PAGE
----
The coronavirus pandemic has brought about unprecedented disruptions to the life and ministry of churches across the globe. This has led churches with access to digital technology to exploit their various offerings in innovative ways, such as conducting Sunday services online.
Given the sudden onset of COVID-19, many churches have hitherto taken a pragmatic approach to technology, experimenting with its capabilities and utilising whatever works well for them. This is understandable since churches were forced to make quick adjustments as governments rapidly issued a slew of restrictions.
However, deeper reflection is needed on the role of digital technology in the life and ministry of the Church, if this medium is to be used responsibly. What are some issues and concerns surrounding the digitalisation of the Church and her ministry?
One of the most basic considerations, it seems to me, has to do with a theological assessment of digital technology itself.
From the Christian perspective, digital technology—like all other forms of modern technology—is a tool that the Church can and should use to advance the gospel. With remarkable prescience, Pope John Paul VI wrote in his Apostolic Exhortation (1975)—almost two decades before the advent of the Internet—that “The Church would feel guilty before the Lord if she did not utilise these powerful means that human skill is daily rendering more perfect.”1
However, the Church must at the same time be cognisant of the fact that technology is never simply a tool controlled by its users. Philosophers such as Martin Heidegger2 and theologians like Antonio Spadaro3 have perceptively shown that technology also influences society and culture in subtle but profound ways.
“Technology,” write Maggi Savin-Baden and John Reader, “is not something out there or detached from us that we happen to employ when it suits our purposes to do so, it is always already part and parcel of what we are and might become as humans.”4
The Church must never be naïve about the power of ubiquitous technology to shape our culture and change our perspectives about our world and about what it means to be human. In a similar vein, the Church must be wary of how digital technology and the culture it creates can influence and sometimes distort her self-understanding as the body of Christ.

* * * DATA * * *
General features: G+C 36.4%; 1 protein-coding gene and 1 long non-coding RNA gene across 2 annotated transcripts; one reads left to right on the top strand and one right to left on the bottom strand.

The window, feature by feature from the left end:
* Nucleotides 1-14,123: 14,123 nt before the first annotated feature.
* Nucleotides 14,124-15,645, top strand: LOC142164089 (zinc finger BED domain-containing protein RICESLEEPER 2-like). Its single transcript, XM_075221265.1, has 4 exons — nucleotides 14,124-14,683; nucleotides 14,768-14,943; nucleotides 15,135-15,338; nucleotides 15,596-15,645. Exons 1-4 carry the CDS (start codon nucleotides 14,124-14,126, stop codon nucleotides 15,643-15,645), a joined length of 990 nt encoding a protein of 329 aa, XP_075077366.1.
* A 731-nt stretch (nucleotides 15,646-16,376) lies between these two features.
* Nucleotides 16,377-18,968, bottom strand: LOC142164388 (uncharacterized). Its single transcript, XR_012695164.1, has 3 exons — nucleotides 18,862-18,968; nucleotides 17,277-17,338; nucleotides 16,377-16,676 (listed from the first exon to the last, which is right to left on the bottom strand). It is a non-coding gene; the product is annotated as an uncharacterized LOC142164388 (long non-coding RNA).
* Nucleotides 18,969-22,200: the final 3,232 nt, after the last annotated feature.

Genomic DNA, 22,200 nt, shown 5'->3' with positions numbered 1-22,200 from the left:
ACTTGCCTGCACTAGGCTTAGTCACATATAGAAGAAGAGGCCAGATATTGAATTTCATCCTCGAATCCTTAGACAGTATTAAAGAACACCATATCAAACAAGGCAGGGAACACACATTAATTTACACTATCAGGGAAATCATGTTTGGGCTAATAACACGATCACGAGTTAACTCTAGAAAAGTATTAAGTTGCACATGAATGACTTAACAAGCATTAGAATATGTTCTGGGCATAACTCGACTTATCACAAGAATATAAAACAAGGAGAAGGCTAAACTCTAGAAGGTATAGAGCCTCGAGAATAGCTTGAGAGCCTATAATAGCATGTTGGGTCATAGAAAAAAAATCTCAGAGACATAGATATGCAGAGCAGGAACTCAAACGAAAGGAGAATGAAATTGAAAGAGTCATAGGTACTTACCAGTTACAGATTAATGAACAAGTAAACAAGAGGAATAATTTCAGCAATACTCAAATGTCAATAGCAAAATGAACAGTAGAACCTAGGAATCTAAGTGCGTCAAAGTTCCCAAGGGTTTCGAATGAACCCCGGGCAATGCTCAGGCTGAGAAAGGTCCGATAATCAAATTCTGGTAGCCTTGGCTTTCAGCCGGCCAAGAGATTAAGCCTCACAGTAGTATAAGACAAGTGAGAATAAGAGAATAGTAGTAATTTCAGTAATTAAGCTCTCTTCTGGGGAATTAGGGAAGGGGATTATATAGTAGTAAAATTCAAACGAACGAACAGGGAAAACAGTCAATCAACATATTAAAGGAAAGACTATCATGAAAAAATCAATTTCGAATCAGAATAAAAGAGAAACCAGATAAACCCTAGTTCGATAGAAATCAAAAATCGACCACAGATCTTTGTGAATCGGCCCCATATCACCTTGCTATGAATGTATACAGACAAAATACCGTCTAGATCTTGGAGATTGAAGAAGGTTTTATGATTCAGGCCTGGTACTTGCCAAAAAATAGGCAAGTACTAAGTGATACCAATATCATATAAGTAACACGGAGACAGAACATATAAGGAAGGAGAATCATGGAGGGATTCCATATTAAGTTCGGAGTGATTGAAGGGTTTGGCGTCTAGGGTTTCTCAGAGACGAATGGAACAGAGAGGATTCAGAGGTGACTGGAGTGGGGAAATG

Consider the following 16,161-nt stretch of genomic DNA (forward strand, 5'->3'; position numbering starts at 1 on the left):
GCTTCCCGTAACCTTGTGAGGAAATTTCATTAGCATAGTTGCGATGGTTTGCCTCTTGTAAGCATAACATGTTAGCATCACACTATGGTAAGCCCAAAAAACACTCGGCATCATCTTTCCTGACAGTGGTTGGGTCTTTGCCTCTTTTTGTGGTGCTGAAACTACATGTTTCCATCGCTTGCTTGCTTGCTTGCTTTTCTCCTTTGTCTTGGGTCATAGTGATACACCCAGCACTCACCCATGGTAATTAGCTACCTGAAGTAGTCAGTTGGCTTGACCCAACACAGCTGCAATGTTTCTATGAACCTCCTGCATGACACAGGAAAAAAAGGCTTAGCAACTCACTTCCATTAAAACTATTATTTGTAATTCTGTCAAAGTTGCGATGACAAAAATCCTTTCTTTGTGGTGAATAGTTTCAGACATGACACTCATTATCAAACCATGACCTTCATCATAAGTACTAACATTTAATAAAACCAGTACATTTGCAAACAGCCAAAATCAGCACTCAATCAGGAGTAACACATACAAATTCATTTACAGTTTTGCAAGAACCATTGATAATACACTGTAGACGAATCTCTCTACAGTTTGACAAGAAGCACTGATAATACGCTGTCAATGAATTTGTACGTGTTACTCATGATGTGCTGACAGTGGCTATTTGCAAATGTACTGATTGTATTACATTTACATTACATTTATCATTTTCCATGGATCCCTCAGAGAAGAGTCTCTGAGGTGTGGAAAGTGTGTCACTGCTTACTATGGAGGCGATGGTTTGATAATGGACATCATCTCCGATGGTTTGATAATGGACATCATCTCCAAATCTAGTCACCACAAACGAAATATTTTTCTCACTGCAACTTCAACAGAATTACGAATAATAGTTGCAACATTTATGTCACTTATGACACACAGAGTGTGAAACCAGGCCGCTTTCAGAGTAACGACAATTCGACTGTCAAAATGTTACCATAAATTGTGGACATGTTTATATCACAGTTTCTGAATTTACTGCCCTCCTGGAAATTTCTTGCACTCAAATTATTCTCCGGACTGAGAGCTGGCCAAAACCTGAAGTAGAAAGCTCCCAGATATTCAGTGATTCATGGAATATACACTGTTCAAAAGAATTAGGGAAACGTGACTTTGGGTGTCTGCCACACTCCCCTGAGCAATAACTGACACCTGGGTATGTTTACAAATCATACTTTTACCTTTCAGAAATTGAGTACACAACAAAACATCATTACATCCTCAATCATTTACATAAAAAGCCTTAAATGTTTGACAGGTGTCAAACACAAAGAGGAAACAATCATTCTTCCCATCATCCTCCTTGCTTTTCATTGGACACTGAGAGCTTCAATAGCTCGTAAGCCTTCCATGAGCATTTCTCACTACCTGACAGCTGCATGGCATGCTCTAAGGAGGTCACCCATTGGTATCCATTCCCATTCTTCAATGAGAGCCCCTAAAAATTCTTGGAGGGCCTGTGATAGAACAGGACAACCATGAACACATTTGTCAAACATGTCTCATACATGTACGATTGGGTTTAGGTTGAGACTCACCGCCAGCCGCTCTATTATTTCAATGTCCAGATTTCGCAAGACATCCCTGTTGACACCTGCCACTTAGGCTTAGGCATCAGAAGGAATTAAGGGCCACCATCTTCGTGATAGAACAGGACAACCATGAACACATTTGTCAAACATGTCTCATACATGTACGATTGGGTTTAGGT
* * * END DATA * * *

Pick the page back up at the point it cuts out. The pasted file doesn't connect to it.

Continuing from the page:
This means that while the Church must embrace digital technology as God’s gift, she must never do so uncritically. She must always use technology in a theologically prudent and principled manner.
Perhaps an example could illustrate what I mean.
The churches in Singapore are not new to the world of digital technology. Even before the pandemic, churches here were using technology imaginatively to offer online sermons, articles, seminars not only to their members but to many “anonymous others” as well.
Churches must be encouraged to continue to take full advantage of digital media in this way as it is a means of bringing the gospel to people who refuse to step into a church building.
The coronavirus pandemic, however, has led churches here to explore something quite novel (pun intended), namely, online services. Through pre-recorded or live-streamed services, Christians have had to learn how to worship together, remotely.
Now, we must acknowledge that digital technology has in some important ways mitigated the disruptions brought about by COVID-19. It has enabled churches here and elsewhere to maintain some semblance of stability and continuity in these extraordinary times.
However, some are worried that Christians may be so bewitched by the convenience of technology that online services will become the norm, post COVID-19. These concerns are not misplaced.
Here is where theological wisdom is needed for principled practice.
God has ordained the body of Christ such that the physical presence of its members is an important if not integral aspect of its communal life.
This means that while online services have indeed proved to be a useful (if inadequate) means of mitigating the disruptions caused by the coronavirus, they must be seen as provisional and temporary arrangements, and should never be allowed to become the “new normal”. They should not be regarded as alternatives to offline services, or as their substitutes.
Simply put, Christians should never deliberately choose to worship together remotely when they can do so in the flesh, face-to-face.
1 Pope Paul VI, Evangelii Nuntiandi (“Evangelisation of the Modern World”), para 45. See http://w2.vatican.va/content/paulvi/en/apost_exhortations/documents/hf_p-vi_exc_19751208_evangelii-nuntiandi.html.
2 Martin Heidegger, The Question of Technology and Other Essays (London: Garland Publishing, 1970).
3 Antonio Spadaro, Cybertheology: Thinking Christianity in the Era of the Internet (New York: Fordham University Press, 2014).
4 Maggi Savin-Baden and John Reader, Technology Transforming Theology: Digital Impacts (Lancashire: William Temple Foundation, 2018), 17.
Dr Roland Chia is Chew Hock Hin Professor of Christian Doctrine at Trinity Theological College and Theological and Research Advisor at the Ethos Institute for Public Christianity (http://ethosinstitute.sg).